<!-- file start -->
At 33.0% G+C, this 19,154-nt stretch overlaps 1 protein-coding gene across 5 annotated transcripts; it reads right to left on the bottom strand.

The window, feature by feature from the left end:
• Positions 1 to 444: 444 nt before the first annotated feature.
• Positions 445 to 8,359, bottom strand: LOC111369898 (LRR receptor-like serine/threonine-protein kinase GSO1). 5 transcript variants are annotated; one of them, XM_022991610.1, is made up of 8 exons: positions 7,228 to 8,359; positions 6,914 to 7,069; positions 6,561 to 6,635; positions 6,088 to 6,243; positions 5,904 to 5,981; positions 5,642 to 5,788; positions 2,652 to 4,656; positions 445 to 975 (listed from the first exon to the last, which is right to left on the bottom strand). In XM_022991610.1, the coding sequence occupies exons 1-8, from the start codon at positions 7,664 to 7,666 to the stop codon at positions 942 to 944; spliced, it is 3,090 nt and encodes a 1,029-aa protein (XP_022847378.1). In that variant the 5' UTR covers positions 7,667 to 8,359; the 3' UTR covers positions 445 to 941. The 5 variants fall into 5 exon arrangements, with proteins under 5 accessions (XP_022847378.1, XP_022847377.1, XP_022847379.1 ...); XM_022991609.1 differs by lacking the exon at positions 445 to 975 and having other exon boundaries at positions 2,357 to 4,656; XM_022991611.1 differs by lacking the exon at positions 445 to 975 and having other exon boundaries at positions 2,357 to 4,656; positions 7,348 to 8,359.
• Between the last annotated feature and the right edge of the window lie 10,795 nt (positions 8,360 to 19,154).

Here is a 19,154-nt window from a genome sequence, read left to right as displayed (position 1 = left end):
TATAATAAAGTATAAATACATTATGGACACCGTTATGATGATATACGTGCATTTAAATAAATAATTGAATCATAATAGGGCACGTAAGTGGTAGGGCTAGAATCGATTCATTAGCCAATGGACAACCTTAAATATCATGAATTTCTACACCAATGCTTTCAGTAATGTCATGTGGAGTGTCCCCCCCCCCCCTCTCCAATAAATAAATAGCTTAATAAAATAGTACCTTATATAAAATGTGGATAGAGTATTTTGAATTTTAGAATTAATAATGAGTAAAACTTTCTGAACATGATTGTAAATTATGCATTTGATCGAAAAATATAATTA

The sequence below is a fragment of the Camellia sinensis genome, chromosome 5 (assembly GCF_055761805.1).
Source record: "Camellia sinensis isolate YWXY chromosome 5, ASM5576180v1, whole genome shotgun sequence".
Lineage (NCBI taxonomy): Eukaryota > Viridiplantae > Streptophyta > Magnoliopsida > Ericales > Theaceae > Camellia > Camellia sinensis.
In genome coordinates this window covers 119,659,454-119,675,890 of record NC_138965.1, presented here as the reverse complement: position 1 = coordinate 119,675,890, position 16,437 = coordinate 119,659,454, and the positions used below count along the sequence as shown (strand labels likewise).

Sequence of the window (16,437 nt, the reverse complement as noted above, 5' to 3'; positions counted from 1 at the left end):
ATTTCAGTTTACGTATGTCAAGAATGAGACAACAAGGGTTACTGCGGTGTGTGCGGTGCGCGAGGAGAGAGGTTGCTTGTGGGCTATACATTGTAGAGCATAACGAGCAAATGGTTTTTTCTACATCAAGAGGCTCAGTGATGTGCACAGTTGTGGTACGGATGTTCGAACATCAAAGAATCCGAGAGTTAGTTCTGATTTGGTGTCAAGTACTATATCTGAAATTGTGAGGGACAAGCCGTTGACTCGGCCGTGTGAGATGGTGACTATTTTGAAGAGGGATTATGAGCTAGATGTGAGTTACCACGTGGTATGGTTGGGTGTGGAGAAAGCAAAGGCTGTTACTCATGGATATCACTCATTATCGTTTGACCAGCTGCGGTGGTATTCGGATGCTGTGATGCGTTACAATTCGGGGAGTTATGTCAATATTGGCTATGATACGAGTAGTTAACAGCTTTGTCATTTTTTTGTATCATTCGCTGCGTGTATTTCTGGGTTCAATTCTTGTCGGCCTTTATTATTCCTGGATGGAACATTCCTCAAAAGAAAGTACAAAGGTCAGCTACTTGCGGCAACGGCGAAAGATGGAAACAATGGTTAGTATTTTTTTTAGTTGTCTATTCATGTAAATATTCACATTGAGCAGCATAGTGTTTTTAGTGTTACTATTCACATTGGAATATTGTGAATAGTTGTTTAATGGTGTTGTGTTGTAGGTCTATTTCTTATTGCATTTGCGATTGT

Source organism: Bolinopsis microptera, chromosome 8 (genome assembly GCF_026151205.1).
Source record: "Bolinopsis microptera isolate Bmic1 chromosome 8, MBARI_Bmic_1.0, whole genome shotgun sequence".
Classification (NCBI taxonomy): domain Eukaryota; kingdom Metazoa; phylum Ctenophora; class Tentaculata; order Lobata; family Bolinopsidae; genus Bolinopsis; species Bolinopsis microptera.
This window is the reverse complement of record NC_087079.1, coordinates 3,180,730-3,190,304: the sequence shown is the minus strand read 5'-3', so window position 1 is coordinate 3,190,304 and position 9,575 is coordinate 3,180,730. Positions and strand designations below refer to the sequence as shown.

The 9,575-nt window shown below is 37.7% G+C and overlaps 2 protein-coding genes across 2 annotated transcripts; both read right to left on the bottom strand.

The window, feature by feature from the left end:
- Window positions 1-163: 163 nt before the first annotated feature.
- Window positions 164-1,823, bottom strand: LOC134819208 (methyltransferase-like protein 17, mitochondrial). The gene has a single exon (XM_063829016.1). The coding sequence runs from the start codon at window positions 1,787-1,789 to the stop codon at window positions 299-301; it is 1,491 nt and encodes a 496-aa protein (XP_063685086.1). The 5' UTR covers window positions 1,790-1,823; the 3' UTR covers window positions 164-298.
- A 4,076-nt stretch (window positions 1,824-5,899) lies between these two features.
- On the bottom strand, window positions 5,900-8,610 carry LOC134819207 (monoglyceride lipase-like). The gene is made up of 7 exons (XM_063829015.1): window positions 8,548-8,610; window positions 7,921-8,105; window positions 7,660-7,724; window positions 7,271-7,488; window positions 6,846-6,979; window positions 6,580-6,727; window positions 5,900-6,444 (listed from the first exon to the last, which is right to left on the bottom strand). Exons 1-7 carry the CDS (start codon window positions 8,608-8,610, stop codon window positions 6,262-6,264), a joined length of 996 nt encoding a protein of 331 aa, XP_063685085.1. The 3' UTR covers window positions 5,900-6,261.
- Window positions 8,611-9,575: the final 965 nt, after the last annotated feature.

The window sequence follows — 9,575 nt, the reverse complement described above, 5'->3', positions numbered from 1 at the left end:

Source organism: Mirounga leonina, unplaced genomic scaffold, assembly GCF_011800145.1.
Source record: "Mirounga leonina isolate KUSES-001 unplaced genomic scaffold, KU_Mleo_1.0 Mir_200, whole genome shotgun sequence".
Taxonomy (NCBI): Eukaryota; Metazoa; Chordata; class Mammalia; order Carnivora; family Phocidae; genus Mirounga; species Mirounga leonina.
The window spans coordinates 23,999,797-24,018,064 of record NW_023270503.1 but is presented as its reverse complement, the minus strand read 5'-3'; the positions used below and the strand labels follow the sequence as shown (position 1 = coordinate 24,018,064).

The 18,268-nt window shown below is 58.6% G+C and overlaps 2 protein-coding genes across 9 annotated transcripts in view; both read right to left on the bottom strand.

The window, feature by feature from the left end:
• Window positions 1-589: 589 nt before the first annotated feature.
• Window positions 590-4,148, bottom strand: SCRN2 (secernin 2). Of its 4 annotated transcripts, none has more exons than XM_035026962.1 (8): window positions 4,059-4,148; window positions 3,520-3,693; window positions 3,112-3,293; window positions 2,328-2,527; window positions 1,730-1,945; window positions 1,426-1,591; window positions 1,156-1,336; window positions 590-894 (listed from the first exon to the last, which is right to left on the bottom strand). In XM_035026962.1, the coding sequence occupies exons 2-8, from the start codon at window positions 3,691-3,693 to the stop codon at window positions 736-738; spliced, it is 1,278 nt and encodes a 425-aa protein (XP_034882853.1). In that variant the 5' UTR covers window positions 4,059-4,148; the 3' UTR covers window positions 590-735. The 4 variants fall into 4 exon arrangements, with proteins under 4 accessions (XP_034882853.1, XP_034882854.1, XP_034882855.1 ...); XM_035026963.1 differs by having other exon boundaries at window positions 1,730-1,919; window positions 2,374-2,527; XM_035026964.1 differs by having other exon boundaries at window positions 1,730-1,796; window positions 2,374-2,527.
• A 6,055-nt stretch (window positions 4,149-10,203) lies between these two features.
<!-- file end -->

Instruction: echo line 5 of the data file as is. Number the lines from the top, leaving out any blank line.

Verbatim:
• Between the last annotated feature and the right edge of the window lie 10,795 nt (positions 8,360 to 19,154).